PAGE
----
In 2015, Eric Adler wanted to do something to fix California’s severe drought. Recognizing that consumers needed to truly understand their water usage rates in order to reduce them, he dedicated his senior project to making that happen.
“The state and cities were trying to get people to reduce consumption, but there was no feedback loop,” Adler explained. “The whole concept was how do we really get data to people in real-time so they can change their behaviors, protect their home, reduce how much they have to spend.”
His goal was to enable homeowners to monitor their water consumption via an easy-to-install product with real-time smartphone feedback. That way, consumers can see how much water they are using in their homes and where they need to cut down.
Adler later evolved this idea into a business plan, co-founding Flume, Inc. with the support and programming of the Cal Poly Center for Innovation and Entrepreneurship. The Flume team initially took the water-monitoring product proposal through the CIE’s Innovation Quest competition, later joining both the HotHouse Accelerator and Incubator programs to launch their business.
“Since we left the incubator program, we’ve raised a pretty significant amount of funding, basically doubled in size every year, launched on Amazon and we work with cities all over the country,” said Adler of Flume’s growing success.
After moving out of the HotHouse in downtown San Luis Obispo, Adler’s team moved into the newer HotHouse Annex, which is the ideal coworking spot for companies with a hardware component like Flume. This location gives the company the space it needs for testing, manufacturing and inventory, plus keeps Flume connected to local companies and the CIE.
Adler notes that even as the company grows, he is thankful that the CIE is still part of Flume’s support system.
“Eventually you’re supposed to outgrow [the CIE] and be able to be self-sustainable, so I’d say we’re kind of at that point right now,” Adler explained. “But we still get mentorship and tap into some of the resources here and there. It’s great just having a network around us and support behind us.”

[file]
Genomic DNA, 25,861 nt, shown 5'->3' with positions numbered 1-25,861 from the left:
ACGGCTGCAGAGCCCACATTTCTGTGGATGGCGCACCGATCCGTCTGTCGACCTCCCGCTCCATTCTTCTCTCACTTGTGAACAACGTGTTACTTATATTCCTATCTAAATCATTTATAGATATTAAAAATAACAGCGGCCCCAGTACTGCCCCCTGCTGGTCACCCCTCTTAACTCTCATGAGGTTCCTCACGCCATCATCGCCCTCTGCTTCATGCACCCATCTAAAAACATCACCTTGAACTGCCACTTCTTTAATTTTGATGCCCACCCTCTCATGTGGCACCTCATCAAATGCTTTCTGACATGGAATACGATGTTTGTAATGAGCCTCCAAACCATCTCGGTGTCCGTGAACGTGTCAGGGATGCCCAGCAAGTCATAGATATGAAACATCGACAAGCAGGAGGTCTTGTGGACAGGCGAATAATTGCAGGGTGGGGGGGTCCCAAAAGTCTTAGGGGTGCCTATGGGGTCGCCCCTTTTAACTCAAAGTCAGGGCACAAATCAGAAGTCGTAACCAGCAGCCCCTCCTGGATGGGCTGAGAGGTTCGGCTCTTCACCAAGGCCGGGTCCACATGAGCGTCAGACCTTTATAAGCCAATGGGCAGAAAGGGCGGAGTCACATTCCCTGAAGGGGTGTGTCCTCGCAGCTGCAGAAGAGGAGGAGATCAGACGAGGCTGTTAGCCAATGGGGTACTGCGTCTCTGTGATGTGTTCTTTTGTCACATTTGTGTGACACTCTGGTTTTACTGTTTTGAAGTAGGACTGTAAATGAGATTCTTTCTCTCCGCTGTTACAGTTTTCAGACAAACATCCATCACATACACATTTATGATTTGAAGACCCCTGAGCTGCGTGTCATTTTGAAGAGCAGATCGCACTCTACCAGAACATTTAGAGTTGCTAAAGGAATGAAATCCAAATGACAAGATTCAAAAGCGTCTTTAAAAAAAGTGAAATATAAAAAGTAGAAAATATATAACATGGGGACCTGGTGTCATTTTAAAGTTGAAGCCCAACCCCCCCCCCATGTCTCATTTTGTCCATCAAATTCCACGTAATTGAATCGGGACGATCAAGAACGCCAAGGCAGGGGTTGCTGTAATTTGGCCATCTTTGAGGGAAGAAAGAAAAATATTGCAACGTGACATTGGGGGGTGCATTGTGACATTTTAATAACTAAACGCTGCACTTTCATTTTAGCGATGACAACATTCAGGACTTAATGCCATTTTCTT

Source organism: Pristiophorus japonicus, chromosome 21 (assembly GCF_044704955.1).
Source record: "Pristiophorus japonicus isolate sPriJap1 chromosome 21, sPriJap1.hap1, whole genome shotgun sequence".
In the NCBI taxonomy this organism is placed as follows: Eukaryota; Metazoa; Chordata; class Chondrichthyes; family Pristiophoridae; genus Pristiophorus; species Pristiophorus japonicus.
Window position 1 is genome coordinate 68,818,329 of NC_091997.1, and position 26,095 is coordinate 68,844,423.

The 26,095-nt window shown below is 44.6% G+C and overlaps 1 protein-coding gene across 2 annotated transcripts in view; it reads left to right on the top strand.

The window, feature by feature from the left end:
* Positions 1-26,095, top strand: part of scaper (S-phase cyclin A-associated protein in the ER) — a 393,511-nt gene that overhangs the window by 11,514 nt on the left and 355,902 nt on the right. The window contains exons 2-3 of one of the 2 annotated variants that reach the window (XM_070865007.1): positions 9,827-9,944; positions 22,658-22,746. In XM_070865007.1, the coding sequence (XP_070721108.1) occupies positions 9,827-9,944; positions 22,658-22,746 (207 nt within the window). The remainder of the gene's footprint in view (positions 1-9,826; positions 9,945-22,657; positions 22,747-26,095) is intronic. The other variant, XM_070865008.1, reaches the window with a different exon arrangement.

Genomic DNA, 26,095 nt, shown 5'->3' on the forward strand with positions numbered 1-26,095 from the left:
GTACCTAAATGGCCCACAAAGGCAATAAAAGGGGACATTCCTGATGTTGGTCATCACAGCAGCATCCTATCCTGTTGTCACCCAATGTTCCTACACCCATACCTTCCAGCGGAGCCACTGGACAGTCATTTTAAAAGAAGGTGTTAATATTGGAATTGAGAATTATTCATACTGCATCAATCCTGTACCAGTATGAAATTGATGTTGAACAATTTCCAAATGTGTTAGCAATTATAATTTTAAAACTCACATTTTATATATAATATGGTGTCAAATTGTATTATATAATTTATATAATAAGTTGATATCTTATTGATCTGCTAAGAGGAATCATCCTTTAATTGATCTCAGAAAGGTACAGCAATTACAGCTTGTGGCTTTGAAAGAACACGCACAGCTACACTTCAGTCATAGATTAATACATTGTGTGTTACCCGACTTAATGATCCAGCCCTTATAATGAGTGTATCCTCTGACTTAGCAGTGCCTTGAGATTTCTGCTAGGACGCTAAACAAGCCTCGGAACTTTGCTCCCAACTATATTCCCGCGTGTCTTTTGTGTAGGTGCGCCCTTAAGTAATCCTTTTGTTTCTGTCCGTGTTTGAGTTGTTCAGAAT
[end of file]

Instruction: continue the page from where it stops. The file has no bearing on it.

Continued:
Not only does Flume still have connections with the CIE, but the company also sustains a relationship with San Luis Obispo through an ongoing study with the city and an insurance company that has subsidized the product for local residents. The study’s goal is to see how giving real-time data can help customers change their habits and overall reduce their water consumption.
Between this program and his love for the area, Adler sees no reason to move his company’s base from San Luis Obispo despite its nationwide growth.
“First and foremost you want to build a company in a place where you also want to live. People are excited to be here and they really want to stick around and stay with your company,” he noted. “In terms of starting a company, if you’re looking for that initial capital to kind of test things out and get them off the ground, SLO is a good place to get started with that.”
Adler emphasized that between CIE and Cal Poly alumni support, a comfortable cost of living, a great pool of talent, and a high quality of life, San Luis Obispo has served Flume well as it’s grown into what it is today.
If you’re looking to build your business with all of these SLOcal benefits, explore the CIE HotHouse Incubator program at https://cie.calpoly.edu/launch/hothouse-incubator/.
To see more about Flume, Inc. and its water-monitoring device, head to https://flumetech.com/.